Here's a mistake I see often: Someone wants to go all-in plant-based and they prepare big salads filled with lots of greens, maybe some cucumbers, tomatoes and they're fave dressing for every meal. That's all fabulous, however, it's not going to satisfy their taste buds, belly, or body long term. To make that salad super delicious, very satisfying, and extremely nourishing, add some beans, avocado, corn, whole grains, herbs, nuts or seeds, or maybe even some in-season fruit like berries or citrus.


The options for creating satisfying and sustainable meals using plant-based foods are endless. Make grain bowls, casseroles, soups, stir fries, noodle bowls, bakes, waffles, and more using all high-fiber, nutrient-dense plant-based foods. Plant-based eating definitely doesn't mean a bowl of lettuce for breakfast, lunch, and dinner. I often recommend trying one new plant-based recipe a week to start exploring all of the delicious creations that come from plants. They may not all be winners, but hopefully some make it to your regular recipe rotation.


6. Plant-based eating doesn't taste good.


Trust me, if you tried one of the Best 50 Vegan Restaurants in the World or the Top 10 Vegan Restaurants in the U.S. you would think otherwise. The beautiful and delicious creations that plants create are insanely out-of-this-world. Friends, I'm a former meat and dairy eater. I've tried both animal-based meals and plant-based meals and can honestly say, hands down, plants are magical in what they can create and the way they make you feel. My personal plant-based journey into delicious plant-based eating started with a couple of handy cookbooks, which may be helpful to you as well. Or check out some of the numerous, mouth watering plant-based recipe blogs that are readily available. Here's a handy list of vegan, including recipe, resources.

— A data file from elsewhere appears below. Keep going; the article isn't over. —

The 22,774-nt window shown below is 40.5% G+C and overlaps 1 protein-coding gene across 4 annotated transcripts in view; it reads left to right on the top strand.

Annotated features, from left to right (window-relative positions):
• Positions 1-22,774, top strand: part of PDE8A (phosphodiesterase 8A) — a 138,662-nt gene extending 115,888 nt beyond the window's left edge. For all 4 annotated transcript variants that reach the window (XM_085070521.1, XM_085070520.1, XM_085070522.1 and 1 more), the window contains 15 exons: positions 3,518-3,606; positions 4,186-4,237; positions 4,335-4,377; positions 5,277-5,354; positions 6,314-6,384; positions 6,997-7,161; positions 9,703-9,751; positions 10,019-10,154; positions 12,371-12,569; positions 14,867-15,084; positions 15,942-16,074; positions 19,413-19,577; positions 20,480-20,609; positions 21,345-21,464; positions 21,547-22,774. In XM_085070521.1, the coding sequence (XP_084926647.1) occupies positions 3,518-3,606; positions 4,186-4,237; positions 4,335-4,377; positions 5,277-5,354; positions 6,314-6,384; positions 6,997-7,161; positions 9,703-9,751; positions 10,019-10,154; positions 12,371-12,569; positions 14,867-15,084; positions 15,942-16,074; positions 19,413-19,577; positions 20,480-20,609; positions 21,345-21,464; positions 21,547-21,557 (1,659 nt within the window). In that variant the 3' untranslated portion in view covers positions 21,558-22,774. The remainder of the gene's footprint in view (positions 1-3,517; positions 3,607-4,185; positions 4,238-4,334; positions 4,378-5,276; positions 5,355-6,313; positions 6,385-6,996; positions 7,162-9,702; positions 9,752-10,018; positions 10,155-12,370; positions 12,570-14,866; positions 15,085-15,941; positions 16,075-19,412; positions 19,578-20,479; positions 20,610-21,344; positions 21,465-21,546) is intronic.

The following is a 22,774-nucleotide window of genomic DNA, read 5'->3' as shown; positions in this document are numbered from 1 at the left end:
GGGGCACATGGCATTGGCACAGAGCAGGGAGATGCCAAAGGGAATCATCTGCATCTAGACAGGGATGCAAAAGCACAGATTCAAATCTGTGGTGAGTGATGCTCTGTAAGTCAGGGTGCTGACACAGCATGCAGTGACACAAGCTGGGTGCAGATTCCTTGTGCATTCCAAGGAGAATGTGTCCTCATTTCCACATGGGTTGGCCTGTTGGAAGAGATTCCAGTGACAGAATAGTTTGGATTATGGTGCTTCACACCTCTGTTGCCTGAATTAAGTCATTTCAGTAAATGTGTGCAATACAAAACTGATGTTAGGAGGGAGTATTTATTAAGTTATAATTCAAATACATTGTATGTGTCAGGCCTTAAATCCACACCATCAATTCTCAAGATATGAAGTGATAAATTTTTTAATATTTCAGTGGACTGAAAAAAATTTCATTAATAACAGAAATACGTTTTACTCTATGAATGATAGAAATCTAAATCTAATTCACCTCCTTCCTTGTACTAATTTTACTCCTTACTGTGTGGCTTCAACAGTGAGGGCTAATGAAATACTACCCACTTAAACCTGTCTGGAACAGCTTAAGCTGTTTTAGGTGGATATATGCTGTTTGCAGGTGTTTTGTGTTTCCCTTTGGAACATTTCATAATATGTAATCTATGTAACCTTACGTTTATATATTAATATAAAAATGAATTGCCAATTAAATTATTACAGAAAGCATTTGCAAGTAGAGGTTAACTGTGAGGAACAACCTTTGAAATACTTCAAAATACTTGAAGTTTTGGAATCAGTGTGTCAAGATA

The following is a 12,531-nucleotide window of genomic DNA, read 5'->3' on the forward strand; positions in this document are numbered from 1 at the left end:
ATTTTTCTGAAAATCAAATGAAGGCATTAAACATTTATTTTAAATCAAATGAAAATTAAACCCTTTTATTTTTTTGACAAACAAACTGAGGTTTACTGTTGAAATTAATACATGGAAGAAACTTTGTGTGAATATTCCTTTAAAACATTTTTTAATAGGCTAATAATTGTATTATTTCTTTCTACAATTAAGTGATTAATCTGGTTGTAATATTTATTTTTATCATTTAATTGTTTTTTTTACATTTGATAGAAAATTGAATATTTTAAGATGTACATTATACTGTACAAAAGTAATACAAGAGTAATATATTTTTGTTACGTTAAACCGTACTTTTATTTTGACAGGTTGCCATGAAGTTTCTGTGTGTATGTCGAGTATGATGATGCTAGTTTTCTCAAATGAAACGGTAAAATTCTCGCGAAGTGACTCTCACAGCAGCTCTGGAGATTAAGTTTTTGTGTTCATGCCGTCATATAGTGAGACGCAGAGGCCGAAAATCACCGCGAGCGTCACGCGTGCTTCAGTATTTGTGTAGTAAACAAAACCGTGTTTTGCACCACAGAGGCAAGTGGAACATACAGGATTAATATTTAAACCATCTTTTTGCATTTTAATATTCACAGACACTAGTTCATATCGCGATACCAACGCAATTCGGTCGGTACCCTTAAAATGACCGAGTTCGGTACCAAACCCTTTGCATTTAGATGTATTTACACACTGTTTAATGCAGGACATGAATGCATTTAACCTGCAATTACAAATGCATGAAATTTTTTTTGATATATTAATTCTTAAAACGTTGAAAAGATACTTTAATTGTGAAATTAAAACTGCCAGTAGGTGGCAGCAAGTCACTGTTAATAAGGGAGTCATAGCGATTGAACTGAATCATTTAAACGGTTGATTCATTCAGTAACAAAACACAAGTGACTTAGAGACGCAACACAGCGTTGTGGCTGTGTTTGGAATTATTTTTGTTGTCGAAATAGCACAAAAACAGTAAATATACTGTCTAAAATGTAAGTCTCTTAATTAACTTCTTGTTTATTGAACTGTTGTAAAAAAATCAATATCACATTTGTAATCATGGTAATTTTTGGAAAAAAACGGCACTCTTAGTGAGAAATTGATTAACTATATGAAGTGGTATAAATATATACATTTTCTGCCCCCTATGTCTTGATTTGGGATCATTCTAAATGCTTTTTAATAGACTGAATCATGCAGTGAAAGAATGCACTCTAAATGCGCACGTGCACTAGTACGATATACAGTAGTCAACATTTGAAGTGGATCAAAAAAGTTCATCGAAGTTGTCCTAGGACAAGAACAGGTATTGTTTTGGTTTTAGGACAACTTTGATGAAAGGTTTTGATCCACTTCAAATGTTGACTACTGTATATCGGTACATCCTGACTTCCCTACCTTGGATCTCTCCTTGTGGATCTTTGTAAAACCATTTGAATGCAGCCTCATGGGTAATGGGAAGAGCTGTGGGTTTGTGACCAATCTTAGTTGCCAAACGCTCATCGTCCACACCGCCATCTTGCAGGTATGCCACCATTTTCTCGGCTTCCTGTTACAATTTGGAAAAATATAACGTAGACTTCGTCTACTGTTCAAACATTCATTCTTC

7. It's too hard to cook plant-based meals.


Introducing anything new can take time and practice. Cooking plant-based may initially take a little patience and time as you learn how to substitute new foods (that serve your health) for old familiar foods (that may not serve your health). Here are some tips to make the process stress-free, manageable, and (hopefully!) fun:

  • Start small. Don't think you need to create a plant-based kitchen overnight. Start by trying one new food a week or one new recipe a week.

  • Create familiar meals. Do you have a favorite go-to meal? Maybe it's pasta bolognese or tacos or burgers. Find a highly rated, delicious-looking plant-based online version of your fave meal and recreate it. You'll see that you can easily recreate similar flavors and textures using plants.

  • Set appropriate expectations. Not all plant-based dishes you try will be winners. It's not just plant-based. Any recipe can end in a disaster. Don't let one bad plant-based recipe experience end your plant-based exploration. Keep those that you love in a recipe library so they become a part of your weekly meal rotation (the more you make them, the easier the recipe creation!).

  • Finally, try to have fun! Trust me, there will be messes in the kitchen, but there will also be successes. Try to treat the mess-ups as learning opportunities (I know this is sometimes easier said than done!). And, celebrate the successes!🙌🏼


8. Plant-based eating is expensive.


It's not. Plant-based foods are not expensive when you're purchasing whole foods instead of processed foods. A stacked cart filled with Beyond Meat Burgers, plant-based frozen meals, and vegan cheeses often leads to a high grocery bill. Many plant-based or vegan packaged foods come with a higher price compared to whole, unprocessed foods. I think these prepackaged foods can be enjoyed on occasions from both health and financial perspectives. Purchasing whole plant-based foods, like fruits and veggies, and substituting meat with protein-packed plant foods like beans, lentils, tofu, tempeh, nuts, seeds, and whole grains, will keep your grocery bill manageable.


How to incorporate more plant-based foods into your diet


Are you now convinced that plant-based eating is good for you? If not, let's chat! Comment below or reach out to me personally and we can talk about anything specific you'd like to address. In the meantime, here are some fun ways to incorporate more plants onto your plate:

  • Try Meatless Monday

  • Swap out one meat-based meal a week with plants

  • Use flax or chia in place of egg when baking

  • Add plants to existing meals (leafy greens, tomato, and onion to a sandwich or broccoli to pasta, etc)

  • Include 3 colors per meal (blueberries, chia seeds, and oats for oatmeal; tomatoes, black beans, and yellow corn in a salad; red onion, avocado, and leafy greens to a sandwich)

  • Make delicious smoothies

  • Try one new recipe a week

In what ways have you been incorporating more plants onto your plate?